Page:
It is quite a bit smaller but still bigger than a viola
I am getting ready to play my Baby Taylor, so I'll measure it for you.

Overall Length: 34"
Body At Widest: 12 1/2"
Body Depth including back bow and Bridge: 4"
Weight: ~3 pounds,

The soft case they come with seems prtty durable. I don't know how much more protection a hard case would offer in a crash. I suspect a regualr hard case would crack easliy on its first hard land. At least the well padded canvas might have more shock absorption....Not willing to test either theory with my guitar - but if you want to send me some smaple, I will be HAPPY to smash, errr, I mean test them for you.
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Old 10-16-2010, 08:52 PM   #39
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Found it!
Full size guitar, but I was only going 50 miles.
It worked fine, but I had one less sidebag.
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Old 10-26-2010, 03:07 PM   #40
catweasel67
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I carry a traveller ultra light steel string acoustic/electric with me. Check my NA tour 2010 thread for pics of the guitar on the bike and the link below for the vendor i used..

If i want public volume I need to amp it up (I use a pocket rocket and PC speakers) but, for practice and personal use, it's fine amp-less :)


http://playawayguitars.co.uk/

catweasel67 screwed with this post 10-26-2010 at 03:17 PM
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Old 10-27-2010, 03:58 AM   #41
assquatch20
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This has been in my bookmarks waiting to be bought. I figure it's a 50/50 chance of it getting broken whether on the bike or on my body. The only problem is if you already carry a backpack, but I guess the pack can be strapped down while the guit rides on you. Pricy, but looks damn good for the rain and stuff.
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Old 10-31-2010, 06:26 PM   #42
snowrider
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I took a traveler brand electric guitar to alaska with a cigarette-pack amp. I incorrectly thought at the time that a travel acoustic would never sound like a real acoustic, but a travel electric could at least sound like a normal electric when a decent amp was available. The traveler never sounded good. It is small and weighs 4 lbs, which meant it fit in my pack on the back of the bike, but 4 lbs isn't enough mass to sound good. I even put a good pickup on it. It always sounded thin and brittle and harsh unless heavily processed and distorted, which I'm not into. So... I guess I'd rather have a backpacker or a uke.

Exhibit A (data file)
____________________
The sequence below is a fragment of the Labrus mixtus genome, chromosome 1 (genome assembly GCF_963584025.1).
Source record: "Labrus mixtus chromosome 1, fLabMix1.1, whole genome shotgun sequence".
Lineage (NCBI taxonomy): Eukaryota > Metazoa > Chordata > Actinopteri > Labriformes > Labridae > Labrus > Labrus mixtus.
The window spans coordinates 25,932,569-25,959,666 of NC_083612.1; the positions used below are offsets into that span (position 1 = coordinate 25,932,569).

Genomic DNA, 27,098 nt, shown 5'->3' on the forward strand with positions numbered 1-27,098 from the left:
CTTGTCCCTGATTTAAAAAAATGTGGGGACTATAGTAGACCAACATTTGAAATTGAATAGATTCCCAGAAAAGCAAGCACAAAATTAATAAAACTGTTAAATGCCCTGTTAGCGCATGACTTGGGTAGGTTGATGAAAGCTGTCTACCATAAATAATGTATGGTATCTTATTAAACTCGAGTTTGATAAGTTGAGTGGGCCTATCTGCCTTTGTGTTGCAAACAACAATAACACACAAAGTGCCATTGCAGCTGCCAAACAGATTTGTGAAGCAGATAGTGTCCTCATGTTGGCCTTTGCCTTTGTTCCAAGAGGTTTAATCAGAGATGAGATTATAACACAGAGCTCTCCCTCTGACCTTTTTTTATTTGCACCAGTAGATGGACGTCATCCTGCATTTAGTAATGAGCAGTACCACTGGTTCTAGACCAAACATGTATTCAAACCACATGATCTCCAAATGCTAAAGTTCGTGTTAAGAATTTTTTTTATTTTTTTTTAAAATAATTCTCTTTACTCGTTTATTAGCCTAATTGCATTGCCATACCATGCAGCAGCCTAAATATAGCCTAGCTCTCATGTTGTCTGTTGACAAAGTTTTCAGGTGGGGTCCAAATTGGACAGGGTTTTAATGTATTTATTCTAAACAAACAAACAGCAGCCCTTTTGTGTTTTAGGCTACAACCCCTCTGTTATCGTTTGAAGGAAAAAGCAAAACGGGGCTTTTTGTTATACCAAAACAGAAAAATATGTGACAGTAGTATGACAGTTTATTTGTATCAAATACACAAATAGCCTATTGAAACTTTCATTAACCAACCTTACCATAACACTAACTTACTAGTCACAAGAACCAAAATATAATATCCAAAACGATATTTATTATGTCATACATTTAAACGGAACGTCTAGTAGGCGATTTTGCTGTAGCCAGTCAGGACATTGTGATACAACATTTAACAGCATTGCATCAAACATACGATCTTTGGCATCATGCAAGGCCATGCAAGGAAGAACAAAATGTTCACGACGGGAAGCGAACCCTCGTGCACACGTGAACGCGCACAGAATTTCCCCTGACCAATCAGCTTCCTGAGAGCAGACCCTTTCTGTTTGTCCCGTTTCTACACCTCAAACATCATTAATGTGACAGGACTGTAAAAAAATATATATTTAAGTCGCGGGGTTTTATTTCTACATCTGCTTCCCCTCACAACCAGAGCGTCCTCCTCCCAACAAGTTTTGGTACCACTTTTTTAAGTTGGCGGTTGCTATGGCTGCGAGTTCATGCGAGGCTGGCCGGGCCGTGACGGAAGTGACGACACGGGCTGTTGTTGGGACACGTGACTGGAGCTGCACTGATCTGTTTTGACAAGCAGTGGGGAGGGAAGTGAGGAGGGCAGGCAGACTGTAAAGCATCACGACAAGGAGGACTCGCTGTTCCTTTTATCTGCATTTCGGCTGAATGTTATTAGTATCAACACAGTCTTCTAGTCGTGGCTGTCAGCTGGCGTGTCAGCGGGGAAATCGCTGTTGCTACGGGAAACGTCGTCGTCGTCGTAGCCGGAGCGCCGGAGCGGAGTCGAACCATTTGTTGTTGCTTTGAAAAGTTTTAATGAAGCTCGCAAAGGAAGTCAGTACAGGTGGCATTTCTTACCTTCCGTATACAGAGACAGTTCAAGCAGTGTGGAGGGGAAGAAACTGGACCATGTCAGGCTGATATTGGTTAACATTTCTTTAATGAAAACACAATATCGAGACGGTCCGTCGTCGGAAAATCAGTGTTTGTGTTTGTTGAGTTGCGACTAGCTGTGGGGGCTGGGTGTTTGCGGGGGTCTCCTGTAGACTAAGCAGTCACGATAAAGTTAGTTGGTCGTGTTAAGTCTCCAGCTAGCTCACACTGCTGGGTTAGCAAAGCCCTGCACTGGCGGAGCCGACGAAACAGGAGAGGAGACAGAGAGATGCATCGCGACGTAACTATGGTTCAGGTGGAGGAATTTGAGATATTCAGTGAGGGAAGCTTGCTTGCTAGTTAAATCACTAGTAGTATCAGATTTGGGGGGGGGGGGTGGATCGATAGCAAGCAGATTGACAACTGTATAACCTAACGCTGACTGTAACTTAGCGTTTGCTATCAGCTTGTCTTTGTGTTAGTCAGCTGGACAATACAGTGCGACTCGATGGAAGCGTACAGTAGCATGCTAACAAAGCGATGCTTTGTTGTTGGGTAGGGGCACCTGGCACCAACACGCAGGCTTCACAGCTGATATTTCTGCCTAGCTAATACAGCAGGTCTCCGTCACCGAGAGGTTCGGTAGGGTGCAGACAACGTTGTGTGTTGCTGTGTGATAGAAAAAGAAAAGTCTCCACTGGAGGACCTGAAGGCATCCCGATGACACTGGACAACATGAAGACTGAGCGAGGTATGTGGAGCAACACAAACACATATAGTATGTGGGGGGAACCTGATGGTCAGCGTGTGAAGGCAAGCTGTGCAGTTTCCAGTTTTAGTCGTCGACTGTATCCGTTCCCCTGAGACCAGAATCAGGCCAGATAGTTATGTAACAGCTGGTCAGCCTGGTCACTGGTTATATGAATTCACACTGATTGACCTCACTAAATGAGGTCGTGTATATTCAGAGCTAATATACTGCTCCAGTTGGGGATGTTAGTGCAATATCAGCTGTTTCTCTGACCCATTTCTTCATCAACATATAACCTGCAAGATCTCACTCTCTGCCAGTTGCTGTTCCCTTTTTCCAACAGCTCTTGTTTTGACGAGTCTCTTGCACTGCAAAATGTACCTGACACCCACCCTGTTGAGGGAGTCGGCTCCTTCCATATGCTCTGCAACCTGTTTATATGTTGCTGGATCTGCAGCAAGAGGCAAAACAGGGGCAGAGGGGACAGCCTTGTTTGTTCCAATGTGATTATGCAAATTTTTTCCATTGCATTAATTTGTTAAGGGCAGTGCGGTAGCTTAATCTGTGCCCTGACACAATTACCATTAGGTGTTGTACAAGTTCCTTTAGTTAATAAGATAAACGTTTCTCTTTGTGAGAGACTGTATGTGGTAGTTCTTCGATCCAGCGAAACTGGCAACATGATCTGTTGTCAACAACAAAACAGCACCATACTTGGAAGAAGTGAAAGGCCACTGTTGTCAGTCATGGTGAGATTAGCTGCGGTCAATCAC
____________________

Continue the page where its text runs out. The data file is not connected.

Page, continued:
For mexico I took a cheap nylon string that originally had been bought for me by someone else for $40 at the border. I gave it to someone there when I bought a better guitar in Paracho. The better guitar was more fragile of course, but it also had to deal with more elevation and humidity changes. When I got back, I had to have several inches along the top reglued to the body. Both nylon string guitars were carried strapped to my back. They're a little bigger than backpackers, but they're very light weight, and even the cheapest ones still sound like real nylon string guitars. And the cheap ones you can just use for a backrest. Biggest downside for me is that nylon strings don't really work for slide playing.
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Old 10-31-2010, 06:39 PM   #43
ShadyRascal
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Nice to see you around here again Aaron. I see Peter Egan paid you a nice compliment in Cycle World about your slide guitar talents, and your Adventure Riding as well.

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Old 11-01-2010, 07:30 PM   #44
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Yeah, that was nice of him.

I can't keep up with this site much, but I'm glad I found this thread, since packing instruments on bikes is of special interest to me. No one has the magic solution, but it's fun to try. Some day, I'd like to tour a band on motorcycles. Already figured out how to carry the drums. Yeah, it's dumb. I don't care. Call it a "promotional tool", or something.
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Old 07-31-2011, 04:56 PM   #45
oldmanriver1951
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backpacker guitar

The Ovation Applause makes a pretty nice guitar, ovation composite back, full size fingerboard, decent sound. Add a battery powered mini-amp and you're set...takes up very little space...best value for the sound and money!